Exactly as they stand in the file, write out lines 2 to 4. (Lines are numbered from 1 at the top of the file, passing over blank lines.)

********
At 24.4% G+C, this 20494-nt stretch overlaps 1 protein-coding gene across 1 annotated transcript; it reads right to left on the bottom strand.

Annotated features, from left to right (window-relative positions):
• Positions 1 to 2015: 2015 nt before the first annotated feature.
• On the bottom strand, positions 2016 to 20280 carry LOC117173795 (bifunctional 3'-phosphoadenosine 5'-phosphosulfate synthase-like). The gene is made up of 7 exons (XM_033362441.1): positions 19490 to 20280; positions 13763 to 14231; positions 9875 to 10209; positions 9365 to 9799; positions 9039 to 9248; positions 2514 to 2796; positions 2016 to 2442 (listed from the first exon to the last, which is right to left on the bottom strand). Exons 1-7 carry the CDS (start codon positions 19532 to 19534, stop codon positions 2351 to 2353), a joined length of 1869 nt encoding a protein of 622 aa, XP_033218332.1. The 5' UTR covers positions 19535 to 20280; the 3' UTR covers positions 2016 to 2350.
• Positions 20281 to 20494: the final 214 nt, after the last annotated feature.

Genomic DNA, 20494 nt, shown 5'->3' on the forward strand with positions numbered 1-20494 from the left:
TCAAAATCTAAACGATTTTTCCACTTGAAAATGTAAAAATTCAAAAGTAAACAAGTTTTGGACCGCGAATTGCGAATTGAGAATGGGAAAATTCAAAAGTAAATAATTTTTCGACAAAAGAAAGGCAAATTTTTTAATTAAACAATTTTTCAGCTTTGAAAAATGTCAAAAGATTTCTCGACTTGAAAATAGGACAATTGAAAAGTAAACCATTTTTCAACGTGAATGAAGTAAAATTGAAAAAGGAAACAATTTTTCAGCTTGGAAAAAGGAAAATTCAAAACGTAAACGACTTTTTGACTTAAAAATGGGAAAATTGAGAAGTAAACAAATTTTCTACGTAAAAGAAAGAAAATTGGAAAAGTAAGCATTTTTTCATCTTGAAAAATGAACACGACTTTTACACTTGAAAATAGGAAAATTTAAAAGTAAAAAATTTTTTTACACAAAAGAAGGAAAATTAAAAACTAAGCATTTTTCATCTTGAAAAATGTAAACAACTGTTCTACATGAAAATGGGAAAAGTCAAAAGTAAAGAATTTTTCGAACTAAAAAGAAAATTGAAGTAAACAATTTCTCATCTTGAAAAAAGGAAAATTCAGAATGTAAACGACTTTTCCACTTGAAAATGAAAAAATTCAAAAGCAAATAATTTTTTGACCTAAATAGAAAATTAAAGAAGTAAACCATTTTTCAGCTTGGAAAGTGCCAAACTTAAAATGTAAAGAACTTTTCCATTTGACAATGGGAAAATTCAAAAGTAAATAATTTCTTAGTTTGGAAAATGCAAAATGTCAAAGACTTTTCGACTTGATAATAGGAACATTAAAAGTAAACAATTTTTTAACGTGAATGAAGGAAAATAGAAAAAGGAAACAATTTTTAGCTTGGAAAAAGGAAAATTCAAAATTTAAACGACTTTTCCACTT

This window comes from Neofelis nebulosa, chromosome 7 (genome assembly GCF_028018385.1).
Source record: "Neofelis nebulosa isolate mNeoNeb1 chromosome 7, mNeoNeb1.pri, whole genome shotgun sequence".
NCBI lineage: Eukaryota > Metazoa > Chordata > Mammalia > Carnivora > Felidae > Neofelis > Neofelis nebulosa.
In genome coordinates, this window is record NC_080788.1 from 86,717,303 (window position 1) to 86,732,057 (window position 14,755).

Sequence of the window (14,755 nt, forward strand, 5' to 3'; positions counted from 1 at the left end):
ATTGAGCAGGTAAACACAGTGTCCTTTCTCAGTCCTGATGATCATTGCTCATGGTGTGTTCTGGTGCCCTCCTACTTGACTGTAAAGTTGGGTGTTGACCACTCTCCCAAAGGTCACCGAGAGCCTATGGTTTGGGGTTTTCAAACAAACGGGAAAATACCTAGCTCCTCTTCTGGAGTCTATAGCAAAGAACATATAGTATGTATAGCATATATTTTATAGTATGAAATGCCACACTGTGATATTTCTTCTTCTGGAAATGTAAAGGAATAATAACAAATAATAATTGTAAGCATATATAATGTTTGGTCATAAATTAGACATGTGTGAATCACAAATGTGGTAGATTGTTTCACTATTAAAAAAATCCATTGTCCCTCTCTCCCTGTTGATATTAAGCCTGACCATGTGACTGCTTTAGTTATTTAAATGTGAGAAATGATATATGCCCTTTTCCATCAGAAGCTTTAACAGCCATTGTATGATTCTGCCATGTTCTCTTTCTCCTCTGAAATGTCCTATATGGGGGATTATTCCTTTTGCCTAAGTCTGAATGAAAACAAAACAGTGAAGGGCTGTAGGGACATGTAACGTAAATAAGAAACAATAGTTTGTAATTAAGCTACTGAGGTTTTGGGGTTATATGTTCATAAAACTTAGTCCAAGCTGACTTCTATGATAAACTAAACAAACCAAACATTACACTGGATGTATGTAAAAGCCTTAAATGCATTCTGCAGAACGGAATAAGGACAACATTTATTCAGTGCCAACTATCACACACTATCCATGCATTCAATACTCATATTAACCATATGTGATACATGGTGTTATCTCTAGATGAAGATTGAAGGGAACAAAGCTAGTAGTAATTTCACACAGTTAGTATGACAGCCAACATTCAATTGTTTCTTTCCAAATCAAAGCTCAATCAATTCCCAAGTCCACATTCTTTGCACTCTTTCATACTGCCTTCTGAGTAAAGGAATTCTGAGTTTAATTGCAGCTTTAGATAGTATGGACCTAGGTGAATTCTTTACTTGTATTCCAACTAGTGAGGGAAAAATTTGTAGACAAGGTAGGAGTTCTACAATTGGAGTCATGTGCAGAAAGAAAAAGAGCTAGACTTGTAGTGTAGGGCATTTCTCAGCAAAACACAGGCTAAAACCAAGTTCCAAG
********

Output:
Annotated features, from left to right (window-relative positions):
• Positions 1 to 2015: 2015 nt before the first annotated feature.
• On the bottom strand, positions 2016 to 20280 carry LOC117173795 (bifunctional 3'-phosphoadenosine 5'-phosphosulfate synthase-like). The gene is made up of 7 exons (XM_033362441.1): positions 19490 to 20280; positions 13763 to 14231; positions 9875 to 10209; positions 9365 to 9799; positions 9039 to 9248; positions 2514 to 2796; positions 2016 to 2442 (listed from the first exon to the last, which is right to left on the bottom strand). Exons 1-7 carry the CDS (start codon positions 19532 to 19534, stop codon positions 2351 to 2353), a joined length of 1869 nt encoding a protein of 622 aa, XP_033218332.1. The 5' UTR covers positions 19535 to 20280; the 3' UTR covers positions 2016 to 2350.